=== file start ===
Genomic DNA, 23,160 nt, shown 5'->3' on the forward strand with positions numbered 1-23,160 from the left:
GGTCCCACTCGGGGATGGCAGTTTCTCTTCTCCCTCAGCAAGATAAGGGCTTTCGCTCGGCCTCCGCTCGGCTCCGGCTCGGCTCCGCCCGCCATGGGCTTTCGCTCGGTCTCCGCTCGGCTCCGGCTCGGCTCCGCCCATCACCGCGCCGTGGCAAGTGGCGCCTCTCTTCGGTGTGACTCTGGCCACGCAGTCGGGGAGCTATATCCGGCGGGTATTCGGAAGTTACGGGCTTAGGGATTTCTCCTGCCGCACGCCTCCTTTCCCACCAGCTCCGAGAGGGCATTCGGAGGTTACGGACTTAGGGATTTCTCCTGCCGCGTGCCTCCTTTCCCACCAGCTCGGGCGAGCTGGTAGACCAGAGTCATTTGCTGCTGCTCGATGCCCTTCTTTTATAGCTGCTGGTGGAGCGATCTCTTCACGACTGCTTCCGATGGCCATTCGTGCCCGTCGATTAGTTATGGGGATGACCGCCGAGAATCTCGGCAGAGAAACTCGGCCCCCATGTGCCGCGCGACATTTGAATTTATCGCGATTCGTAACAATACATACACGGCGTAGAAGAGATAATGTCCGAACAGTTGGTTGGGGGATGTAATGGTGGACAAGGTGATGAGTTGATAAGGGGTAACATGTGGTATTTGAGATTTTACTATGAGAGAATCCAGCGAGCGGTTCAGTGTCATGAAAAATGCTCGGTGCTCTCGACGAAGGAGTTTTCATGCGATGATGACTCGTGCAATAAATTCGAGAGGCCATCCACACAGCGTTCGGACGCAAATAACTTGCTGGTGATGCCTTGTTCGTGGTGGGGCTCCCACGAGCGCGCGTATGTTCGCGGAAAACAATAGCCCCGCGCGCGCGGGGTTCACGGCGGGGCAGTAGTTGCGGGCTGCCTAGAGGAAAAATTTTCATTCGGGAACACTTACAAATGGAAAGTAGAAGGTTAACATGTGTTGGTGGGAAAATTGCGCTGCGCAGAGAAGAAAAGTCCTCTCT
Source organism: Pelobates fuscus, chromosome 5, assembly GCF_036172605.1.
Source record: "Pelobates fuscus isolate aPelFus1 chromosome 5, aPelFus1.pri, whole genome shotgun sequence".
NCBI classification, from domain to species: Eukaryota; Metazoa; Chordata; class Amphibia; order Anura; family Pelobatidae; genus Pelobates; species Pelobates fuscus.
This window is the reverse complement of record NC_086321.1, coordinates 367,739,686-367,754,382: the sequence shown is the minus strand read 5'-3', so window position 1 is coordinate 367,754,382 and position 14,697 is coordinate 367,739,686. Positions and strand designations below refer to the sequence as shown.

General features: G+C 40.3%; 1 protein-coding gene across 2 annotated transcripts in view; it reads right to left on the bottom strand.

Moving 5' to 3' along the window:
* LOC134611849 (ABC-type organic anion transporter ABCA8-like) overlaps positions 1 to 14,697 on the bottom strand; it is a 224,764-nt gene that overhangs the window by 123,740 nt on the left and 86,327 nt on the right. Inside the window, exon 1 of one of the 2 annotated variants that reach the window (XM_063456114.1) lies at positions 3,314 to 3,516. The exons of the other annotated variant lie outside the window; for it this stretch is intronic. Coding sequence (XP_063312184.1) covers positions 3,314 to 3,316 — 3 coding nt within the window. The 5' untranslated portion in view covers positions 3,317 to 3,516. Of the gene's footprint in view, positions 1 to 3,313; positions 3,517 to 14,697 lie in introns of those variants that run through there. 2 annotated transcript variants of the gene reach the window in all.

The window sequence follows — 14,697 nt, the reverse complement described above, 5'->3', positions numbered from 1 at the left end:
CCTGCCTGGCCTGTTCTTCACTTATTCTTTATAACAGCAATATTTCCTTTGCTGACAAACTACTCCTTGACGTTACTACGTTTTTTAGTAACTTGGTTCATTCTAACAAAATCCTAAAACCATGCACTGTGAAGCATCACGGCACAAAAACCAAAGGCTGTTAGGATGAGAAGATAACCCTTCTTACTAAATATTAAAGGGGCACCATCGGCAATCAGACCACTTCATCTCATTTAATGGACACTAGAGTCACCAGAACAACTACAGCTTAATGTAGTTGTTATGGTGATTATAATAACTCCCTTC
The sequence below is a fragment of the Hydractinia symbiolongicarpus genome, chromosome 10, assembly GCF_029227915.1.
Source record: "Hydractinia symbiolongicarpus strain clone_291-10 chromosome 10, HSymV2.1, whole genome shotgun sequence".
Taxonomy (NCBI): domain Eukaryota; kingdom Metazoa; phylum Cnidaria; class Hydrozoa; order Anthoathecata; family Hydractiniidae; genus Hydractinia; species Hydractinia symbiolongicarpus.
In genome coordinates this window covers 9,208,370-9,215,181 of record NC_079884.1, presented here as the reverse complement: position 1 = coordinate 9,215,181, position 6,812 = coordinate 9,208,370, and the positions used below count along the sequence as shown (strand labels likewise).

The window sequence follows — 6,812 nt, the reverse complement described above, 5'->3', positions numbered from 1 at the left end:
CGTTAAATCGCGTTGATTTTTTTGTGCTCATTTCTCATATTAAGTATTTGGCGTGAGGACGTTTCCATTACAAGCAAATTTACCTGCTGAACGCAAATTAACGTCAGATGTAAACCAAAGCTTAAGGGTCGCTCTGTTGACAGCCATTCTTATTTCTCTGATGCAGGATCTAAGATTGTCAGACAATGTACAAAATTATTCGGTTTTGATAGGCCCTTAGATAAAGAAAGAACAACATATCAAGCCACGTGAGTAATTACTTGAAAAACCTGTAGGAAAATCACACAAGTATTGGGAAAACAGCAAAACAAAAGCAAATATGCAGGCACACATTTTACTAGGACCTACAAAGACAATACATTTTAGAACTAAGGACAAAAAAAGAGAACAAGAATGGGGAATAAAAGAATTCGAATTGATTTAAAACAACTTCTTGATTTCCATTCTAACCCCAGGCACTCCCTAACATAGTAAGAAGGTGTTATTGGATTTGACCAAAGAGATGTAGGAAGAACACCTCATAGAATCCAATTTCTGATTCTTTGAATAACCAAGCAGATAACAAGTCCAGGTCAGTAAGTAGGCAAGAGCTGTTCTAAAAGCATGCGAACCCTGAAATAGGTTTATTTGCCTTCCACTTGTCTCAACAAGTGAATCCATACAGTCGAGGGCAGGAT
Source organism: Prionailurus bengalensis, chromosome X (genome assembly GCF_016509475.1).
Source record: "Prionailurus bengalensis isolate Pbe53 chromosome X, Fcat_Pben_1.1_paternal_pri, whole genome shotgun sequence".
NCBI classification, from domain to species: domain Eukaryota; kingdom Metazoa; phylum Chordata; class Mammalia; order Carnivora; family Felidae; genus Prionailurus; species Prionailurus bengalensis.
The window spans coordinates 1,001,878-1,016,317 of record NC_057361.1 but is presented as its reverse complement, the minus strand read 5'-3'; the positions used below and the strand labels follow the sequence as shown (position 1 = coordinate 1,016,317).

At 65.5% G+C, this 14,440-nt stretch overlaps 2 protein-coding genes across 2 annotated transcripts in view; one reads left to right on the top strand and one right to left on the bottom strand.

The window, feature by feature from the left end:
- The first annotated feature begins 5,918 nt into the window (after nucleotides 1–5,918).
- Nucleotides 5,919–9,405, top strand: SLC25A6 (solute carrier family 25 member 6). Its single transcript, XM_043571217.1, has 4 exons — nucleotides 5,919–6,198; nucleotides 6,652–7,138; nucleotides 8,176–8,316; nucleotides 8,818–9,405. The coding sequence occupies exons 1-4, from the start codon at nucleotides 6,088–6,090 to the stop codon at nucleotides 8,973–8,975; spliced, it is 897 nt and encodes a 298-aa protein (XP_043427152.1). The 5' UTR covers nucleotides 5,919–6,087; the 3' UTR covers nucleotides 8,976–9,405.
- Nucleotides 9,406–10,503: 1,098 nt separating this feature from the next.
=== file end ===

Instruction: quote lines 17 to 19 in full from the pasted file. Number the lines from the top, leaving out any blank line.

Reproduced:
CGTTAAATCGCGTTGATTTTTTTGTGCTCATTTCTCATATTAAGTATTTGGCGTGAGGACGTTTCCATTACAAGCAAATTTACCTGCTGAACGCAAATTAACGTCAGATGTAAACCAAAGCTTAAGGGTCGCTCTGTTGACAGCCATTCTTATTTCTCTGATGCAGGATCTAAGATTGTCAGACAATGTACAAAATTATTCGGTTTTGATAGGCCCTTAGATAAAGAAAGAACAACATATCAAGCCACGTGAGTAATTACTTGAAAAACCTGTAGGAAAATCACACAAGTATTGGGAAAACAGCAAAACAAAAGCAAATATGCAGGCACACATTTTACTAGGACCTACAAAGACAATACATTTTAGAACTAAGGACAAAAAAAGAGAACAAGAATGGGGAATAAAAGAATTCGAATTGATTTAAAACAACTTCTTGATTTCCATTCTAACCCCAGGCACTCCCTAACATAGTAAGAAGGTGTTATTGGATTTGACCAAAGAGATGTAGGAAGAACACCTCATAGAATCCAATTTCTGATTCTTTGAATAACCAAGCAGATAACAAGTCCAGGTCAGTAAGTAGGCAAGAGCTGTTCTAAAAGCATGCGAACCCTGAAATAGGTTTATTTGCCTTCCACTTGTCTCAACAAGTGAATCCATACAGTCGAGGGCAGGAT
Source organism: Prionailurus bengalensis, chromosome X (genome assembly GCF_016509475.1).
Source record: "Prionailurus bengalensis isolate Pbe53 chromosome X, Fcat_Pben_1.1_paternal_pri, whole genome shotgun sequence".